By Matt Hopper, Co-founder and Creative Director, Trisonic

The 50th anniversary of Commercial Radio (or Independent Local Radio, as it was then known) brings mixed feelings for me.  I began my audio production career in the analogue days – the days of tape recorders, splicing tape, razor blades and cart machines.  Kitting out a studio in those days involved getting a second mortgage.  “Being creative” in audio and manipulating sound was that much more difficult than with digital technology, but people achieved a lot despite the challenges.  Check out Victor Lewis-Smith’s Midland Bank ads or Kodacolour Gold’s ‘Symphony’ from the mid-80s if you don’t believe me.  

At its inception Independent Local Radio had to be all things to all people – the IBA (Independent Broadcasting Authority) obliged stations to limit the amount of mainstream music they played, have a decent quota of news and provide specialist shows for niche interests – the jazz show, the folk show, the classical show, etc. (Capital even had a soap opera). 

Now, niches are super served by individual radio stations, available to listen to pretty much any way and any time you want.  Whole new ways of listening have developed – streaming services’ algorithms curate playlists to precisely match your musical tastes; podcasts feature discussions on practically every subject known to humankind…(if you’d have told me back in the analogue days that young people would be listening to speech radio, I wouldn’t have believed you, but essentially that’s just what’s happening.)

So, a lot has changed.  The audio landscape has broadened immensely. Technological developments allow complex audio production to take place in a laptop; the opportunities for brands and businesses to promote themselves in imaginative ways using audio are truly exciting.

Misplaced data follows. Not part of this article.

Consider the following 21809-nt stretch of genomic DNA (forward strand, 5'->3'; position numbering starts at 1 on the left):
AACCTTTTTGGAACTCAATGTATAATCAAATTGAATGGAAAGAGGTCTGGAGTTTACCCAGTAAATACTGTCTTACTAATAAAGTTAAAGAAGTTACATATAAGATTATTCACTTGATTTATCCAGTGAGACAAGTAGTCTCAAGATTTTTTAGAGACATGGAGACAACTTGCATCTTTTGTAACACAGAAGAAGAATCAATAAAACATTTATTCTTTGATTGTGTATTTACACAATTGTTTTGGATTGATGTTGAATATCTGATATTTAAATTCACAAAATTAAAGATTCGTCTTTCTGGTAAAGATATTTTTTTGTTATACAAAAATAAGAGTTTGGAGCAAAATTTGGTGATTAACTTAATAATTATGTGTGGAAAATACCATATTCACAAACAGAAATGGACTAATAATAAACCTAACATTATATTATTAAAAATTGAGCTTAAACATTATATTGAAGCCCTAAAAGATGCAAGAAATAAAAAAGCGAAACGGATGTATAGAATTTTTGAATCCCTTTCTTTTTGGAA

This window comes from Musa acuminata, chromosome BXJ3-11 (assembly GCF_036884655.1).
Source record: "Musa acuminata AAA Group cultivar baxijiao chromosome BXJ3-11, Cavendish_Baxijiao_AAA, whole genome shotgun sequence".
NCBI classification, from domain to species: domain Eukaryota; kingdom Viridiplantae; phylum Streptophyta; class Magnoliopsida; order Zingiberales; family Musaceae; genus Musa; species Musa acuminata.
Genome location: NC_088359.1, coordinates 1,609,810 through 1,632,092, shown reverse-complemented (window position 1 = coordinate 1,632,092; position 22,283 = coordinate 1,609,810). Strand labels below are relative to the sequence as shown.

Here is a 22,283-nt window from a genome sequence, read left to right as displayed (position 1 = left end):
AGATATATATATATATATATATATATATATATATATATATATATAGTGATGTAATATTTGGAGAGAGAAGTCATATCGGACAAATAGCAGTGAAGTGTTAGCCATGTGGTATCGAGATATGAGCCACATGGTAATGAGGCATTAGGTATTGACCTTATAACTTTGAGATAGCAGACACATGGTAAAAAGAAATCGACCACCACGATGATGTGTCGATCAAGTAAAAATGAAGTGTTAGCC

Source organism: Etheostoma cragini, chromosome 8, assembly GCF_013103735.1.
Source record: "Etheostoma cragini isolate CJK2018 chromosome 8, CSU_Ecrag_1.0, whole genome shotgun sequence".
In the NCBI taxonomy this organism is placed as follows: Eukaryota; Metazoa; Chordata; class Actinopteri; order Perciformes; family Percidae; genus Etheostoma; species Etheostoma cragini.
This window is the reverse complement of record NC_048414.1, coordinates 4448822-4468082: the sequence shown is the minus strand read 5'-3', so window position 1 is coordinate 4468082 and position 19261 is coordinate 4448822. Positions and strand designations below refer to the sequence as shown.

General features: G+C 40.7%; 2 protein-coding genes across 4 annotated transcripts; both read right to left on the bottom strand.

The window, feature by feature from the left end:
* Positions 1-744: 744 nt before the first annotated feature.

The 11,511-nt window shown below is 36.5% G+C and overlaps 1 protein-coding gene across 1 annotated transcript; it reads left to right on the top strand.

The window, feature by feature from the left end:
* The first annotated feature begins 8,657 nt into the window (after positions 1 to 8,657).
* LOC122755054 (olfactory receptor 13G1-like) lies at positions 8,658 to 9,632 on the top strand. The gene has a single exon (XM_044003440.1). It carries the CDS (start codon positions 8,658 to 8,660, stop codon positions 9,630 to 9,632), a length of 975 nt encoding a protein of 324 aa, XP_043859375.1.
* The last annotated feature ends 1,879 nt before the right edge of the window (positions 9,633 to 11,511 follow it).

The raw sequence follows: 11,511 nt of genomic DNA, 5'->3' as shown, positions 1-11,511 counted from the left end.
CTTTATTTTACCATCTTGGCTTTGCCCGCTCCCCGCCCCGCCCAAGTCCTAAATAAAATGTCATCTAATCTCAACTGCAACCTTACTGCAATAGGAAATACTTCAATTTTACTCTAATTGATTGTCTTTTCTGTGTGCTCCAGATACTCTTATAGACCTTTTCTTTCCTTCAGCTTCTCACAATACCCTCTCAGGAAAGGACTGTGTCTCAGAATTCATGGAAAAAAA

With all this opportunity and all this technology breaking down barriers, you’d expect audio and radio services to be packed with really good, really creative ads. 

So, why aren’t they? 

Possibly because, in the overall media mix, audio is a low priority. Briefed out to the junior creative at the agency at the last moment. Or maybe it’s just a lack of knowledge.   And that got me thinking.  Why not share some of the knowledge I and my colleagues and contemporaries have collected to help people navigate the audio market and use audio to their best advantage.

So this week, Trisonic is launching its own podcast.  It’s called Tripod (naturally), and Season One focuses on the Creative side of audio advertising.  The series is aimed at those new to audio advertising and experienced practitioners who want to refresh or enhance their knowledge.  It comes in bite-size episodes (short enough to satisfy even the shortest attention spans) and features me in discussion with Debbie Dillon, Creative Head at BBC Creative, and creative consultant Kieran Murphy.

We’ll be talking about everything from the scriptwriting process and how to make an ad stand out, to adapting ads for different platforms and the role of A.I. in audio production.  Episodes 1 – 3 are available now and cover what’s so great about audio as a medium, how to write a great brief for an audio campaign, and what kind of message works best in audio.  We don’t pretend to have all the answers, but if you’re new to audio or you’re thinking of using it, we think it’s well worth a listen (or watch – it’s available in video too).

Follow the show here, watch it on YouTube or on our website.

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